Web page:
Author: Blake Hannon


Kate Vyborny
Kate Vyborny (AB '05)

The junior staff of the Center for Global Development has gathered in a small conference room in their Dupont Circle offices not far from the White House. This weekly meeting will be led by CGD Vice President Dennis de Tray, but the scene is casual. Half the staff fits at the conference table, others sit atop desks and portable heaters, and the mood is initially lighthearted, though poverty and world hunger are constant agenda items at CGD, which prides itself on being a "think and do tank."

Getting down to business, recent Terry College grad Kate Vyborny (AB '05) briefs the staff on a new project she's been conceptualizing with CGD President Nancy Birdsall.

"Essentially," says Vyborny, "it's a scorecard that will give rich countries a numerical grade based on the effectiveness of their foreign aid to poor countries."

She passes out a list of indicators — a rubric for money well spent on foreign aid — and the group quickly enters into a debate about how best to measure the quality of spending.

Vyborny had no idea when she enrolled at UGA as a Foundation Fellow that she would one day devote her life to development. Had no clue that shortly after graduation she would be working to improve economic conditions in countries in dire circumstances due to hunger and disease. Never would have imagined that in November 2007 she would be named a Rhodes Scholar, and given the opportunity to earn a master's degree in the economics of development at Oxford.

The University of Georgia was the only public university in the country to have two Rhodes Scholars in 2007 (Deep Shah was the other UGA recipient), and it was Vyborny's first semester human geography class, taught by Prof. Kavita Pandit, that kindled her interest in development. Vyborny knew instantly that she had found her calling.

"I obviously knew there were poor people in the world," she recalls. "But there's a big jump between understanding what people can do as charity and realizing that larger public policy issues affect how countries develop and how that process affects the poor, U.S. trade, immigration, and environmental policies affect the lives of millions of poor people, and we can do a lot to improve that. What could be more important?"

Previously intending to major in math and political science, Vyborny switched her focus to economics and international affairs. Terry economics professor David Mustard recalls what a dynamic force Vyborny was in class.

"She was totally engaged," says Mustard, "and it hasn't ended with her graduation. She stays in contact with me. She asks me questions, sends me articles and wants to discuss them. She is interested in complicated academic issues, but she's also concerned about policy matters and how they impact people."

Vyborny took an Honors section of Mustard's "Economics of Education" (4250H) course, which he described in a Rhodes Scholar recommendation letter for her as the "most amazing class I've ever taught...of the 16 Honors students in that class, six were Foundation Fellows and others had top university scholarships. This group includes people who are currently at Harvard Law School, Columbia Law School, and in PhD programs at Duke, the University of Texas, and the University of North Carolina."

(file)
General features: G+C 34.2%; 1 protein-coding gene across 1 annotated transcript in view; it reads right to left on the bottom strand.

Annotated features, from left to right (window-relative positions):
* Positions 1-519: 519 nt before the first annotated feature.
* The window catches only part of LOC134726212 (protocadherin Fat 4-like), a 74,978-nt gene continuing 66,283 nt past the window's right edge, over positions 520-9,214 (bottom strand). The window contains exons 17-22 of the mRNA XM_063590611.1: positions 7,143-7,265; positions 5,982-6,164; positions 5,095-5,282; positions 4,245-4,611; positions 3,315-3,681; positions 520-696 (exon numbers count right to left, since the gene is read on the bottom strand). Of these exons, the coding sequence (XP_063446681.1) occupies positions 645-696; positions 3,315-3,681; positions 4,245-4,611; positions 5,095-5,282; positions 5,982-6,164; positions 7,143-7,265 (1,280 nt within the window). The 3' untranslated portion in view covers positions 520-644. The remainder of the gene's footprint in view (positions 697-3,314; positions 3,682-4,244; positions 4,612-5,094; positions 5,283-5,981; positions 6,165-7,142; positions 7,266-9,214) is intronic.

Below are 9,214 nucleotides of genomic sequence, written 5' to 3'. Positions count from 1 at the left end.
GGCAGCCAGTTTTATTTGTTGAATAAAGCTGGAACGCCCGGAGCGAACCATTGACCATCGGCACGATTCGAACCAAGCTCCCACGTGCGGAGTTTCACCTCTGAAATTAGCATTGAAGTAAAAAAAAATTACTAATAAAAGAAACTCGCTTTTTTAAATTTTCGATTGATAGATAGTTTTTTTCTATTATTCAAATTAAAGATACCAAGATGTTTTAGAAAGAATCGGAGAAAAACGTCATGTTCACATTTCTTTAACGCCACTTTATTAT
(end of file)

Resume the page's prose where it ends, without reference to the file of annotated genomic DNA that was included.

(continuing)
"Even in that class, Kate stood out," says Mustard.

But then, that's not surprising since Vyborny posted a perfect 4.0 GPA at UGA.

Vyborny knew she wanted to further her education after graduation, but sought some real-world experience before deciding what skill set she would need for her career. She thinks it's good advice for almost anyone.

"I really, really recommend that students take time off if they intend to go back to school — unless they are 110 percent sure what they want to do."

Following graduation, Vyborny was one of seven students in the nation to receive a one-year fellowship at the Carnegie Endowment for International Peace in Washington. A think tank that's similar to CGD, the Carnegie Endowment gave Vyborny the chance to work on trade and development. She also assisted in the research and preparation of a major publication, Winners and Losers: Impact of the Doha Round on Developing Countries, Assessing the Impact of Multilateral Trade policy on Development.

Working as a special assistant to Birdsall, Vyborny got a taste of everything that goes on at CGD. After almost a year, she moved to a program coordinator position, which allows her to develop projects and help put them into practice. Besides her donor-support scorecard, Vyborny is also tackling "progress-based aid." In December 2007, CGD sent her to Senegal to meet with education officials from rich and poor countries to discuss a new approach to foreign aid: $100 per child who successfully completes primary school — no further questions asked.

"You can buy books, but will they make it to the classroom?" says Vyborny. "You can train teachers, but what if they don't come to school? Instead of trying to micromanage what inputs our money buys, why don't we let the country decide how to spend its money, and then measure the results that matter — how many children finished school and how much did they learn? This approach allows the country to determine what is needed — but we only pay for results."

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